It doesn’t look like there will be much down time for the staff and volunteers this Christmas season at the Cochrane and Area Humane Society (CAHS), as an early winter has only increased pressures on the local shelter to house an influx of strays.
“We have 100 cats, 62 dogs and six bunnies,” remarked CAHS spokesperson, Cheryl Wallach. “We’re at almost double capacity of our ideal housing number — 90.”
Wallach added that they are fortunate to be able to house litters of puppies and kittens together, as this maximizes the comfort of those critters staying at the bustling facility.
“If we do get another cold spell, this will put major pressure on us,” she said.
“You usually stop seeing so many kittens at this time of year, but for some reason we’re still seeing them — and puppies haven’t slowed down at all.”
Volunteer coordinator, Janine Rosler, said there are a lot of juvenile kittens (3-6 months old) in current care, most of whom are litter-trained, yet still in kitten mode, which makes them ideal for adoption.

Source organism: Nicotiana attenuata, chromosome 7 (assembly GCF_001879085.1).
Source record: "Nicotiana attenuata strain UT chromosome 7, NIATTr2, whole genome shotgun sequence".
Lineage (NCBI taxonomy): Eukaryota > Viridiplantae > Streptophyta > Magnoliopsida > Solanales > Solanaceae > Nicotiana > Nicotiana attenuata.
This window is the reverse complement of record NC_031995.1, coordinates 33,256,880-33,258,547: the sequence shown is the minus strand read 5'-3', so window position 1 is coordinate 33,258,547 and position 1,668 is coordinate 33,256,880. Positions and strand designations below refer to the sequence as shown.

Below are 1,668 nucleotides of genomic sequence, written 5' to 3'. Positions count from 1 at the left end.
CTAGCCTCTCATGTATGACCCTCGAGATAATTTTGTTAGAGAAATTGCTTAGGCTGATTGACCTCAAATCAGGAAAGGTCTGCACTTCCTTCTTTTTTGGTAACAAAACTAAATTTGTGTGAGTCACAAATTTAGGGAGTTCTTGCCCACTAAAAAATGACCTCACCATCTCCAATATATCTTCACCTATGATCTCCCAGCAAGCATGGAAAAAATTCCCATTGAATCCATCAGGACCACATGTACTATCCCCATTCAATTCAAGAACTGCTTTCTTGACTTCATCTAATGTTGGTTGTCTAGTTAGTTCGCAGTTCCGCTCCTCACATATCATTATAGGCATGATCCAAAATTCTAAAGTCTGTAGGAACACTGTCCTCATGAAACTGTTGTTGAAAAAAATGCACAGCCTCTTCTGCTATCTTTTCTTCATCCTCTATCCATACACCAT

“We encourage double adoptions, as well, for which there’s a reduced fee,” said Rosler.
With the CAHS Christmas Party Open House less than two weeks away, Wallach hopes to see a lot of supporters at the shelter on Dec. 8 from noon-5 p.m. The event, which includes pet photos with Santa, holiday shopping and an opportunity to visit with pets in need of homes, is in celebration of the Iams ‘Home 4 the Holidays’ pet adoption program.
As a participating member of the annual program, which runs this season from Oct. 1-Jan. 4, people who adopt pets from CAHS can ensure that five pounds of pet food is donated to the shelter, simply by registering on Iams.ca for ‘Iams Lifelong Rewards’.
The CAHS will also be hosting an all-day kid’s camp on Dec. 3, as there is no school.
For $40, kids can experience a fun day at the shelter, learning about responsible pet ownership, taking part in pet-related crafts and games and visiting with the shelter strays.
Learn more at cochranehumane.ca.
Tracy Keith, executive director of the Humane Society, presented their list of priorities to council on Nov. 26, as the organization has applied for a grant from the town for 2013.
The Society hopes to continue their education programs in the coming year, as well as their in-house hospital operations, staff training programs and a possible rehabilitation and training facility to host dog training, seminars and grooming.
The Humane Society applied for $30,000 from the town for their 2013 operations.